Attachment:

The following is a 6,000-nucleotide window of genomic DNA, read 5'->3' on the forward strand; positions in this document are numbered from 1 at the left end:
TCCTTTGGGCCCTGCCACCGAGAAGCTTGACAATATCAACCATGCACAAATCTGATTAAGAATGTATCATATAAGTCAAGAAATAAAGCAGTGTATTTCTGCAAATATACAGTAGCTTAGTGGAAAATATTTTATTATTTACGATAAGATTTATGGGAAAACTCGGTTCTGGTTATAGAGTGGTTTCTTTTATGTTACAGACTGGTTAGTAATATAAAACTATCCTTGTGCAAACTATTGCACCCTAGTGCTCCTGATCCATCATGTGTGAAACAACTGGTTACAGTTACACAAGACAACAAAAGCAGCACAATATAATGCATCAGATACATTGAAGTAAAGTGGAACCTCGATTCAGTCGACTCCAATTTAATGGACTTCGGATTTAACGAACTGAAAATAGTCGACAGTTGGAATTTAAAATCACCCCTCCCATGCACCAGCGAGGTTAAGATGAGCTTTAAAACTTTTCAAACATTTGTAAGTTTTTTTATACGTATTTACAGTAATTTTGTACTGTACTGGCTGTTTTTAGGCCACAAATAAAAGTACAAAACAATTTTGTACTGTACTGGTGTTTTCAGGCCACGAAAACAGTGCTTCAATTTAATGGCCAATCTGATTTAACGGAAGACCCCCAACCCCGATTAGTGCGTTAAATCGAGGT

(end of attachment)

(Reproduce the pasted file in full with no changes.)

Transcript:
The following is a 6,000-nucleotide window of genomic DNA, read 5'->3' on the forward strand; positions in this document are numbered from 1 at the left end:
TCCTTTGGGCCCTGCCACCGAGAAGCTTGACAATATCAACCATGCACAAATCTGATTAAGAATGTATCATATAAGTCAAGAAATAAAGCAGTGTATTTCTGCAAATATACAGTAGCTTAGTGGAAAATATTTTATTATTTACGATAAGATTTATGGGAAAACTCGGTTCTGGTTATAGAGTGGTTTCTTTTATGTTACAGACTGGTTAGTAATATAAAACTATCCTTGTGCAAACTATTGCACCCTAGTGCTCCTGATCCATCATGTGTGAAACAACTGGTTACAGTTACACAAGACAACAAAAGCAGCACAATATAATGCATCAGATACATTGAAGTAAAGTGGAACCTCGATTCAGTCGACTCCAATTTAATGGACTTCGGATTTAACGAACTGAAAATAGTCGACAGTTGGAATTTAAAATCACCCCTCCCATGCACCAGCGAGGTTAAGATGAGCTTTAAAACTTTTCAAACATTTGTAAGTTTTTTTATACGTATTTACAGTAATTTTGTACTGTACTGGCTGTTTTTAGGCCACAAATAAAAGTACAAAACAATTTTGTACTGTACTGGTGTTTTCAGGCCACGAAAACAGTGCTTCAATTTAATGGCCAATCTGATTTAACGGAAGACCCCCAACCCCGATTAGTGCGTTAAATCGAGGT